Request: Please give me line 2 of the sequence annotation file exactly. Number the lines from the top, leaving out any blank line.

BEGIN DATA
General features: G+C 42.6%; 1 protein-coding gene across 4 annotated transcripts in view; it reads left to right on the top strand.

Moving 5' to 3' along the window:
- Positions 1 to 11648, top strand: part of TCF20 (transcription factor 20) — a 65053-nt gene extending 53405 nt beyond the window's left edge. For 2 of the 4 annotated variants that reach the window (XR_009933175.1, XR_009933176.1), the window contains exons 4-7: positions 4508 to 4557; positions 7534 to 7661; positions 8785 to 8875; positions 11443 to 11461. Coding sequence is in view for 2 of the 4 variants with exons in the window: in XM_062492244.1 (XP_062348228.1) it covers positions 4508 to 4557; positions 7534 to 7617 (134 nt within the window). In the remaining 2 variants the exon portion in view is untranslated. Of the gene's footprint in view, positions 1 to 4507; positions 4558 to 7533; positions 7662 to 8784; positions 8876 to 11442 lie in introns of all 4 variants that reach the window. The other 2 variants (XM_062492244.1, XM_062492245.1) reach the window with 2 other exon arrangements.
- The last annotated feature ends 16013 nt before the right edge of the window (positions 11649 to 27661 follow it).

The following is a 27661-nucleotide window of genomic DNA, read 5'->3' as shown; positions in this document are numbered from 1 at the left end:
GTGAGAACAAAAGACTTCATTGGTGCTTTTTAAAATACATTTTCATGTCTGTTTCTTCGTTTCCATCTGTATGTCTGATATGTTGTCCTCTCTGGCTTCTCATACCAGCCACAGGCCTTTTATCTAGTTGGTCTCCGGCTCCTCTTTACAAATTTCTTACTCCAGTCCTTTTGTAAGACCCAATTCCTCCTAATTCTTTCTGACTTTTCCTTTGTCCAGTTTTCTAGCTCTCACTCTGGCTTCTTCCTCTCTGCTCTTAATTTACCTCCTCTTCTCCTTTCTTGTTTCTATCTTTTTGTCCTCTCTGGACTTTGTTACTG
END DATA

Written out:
Moving 5' to 3' along the window: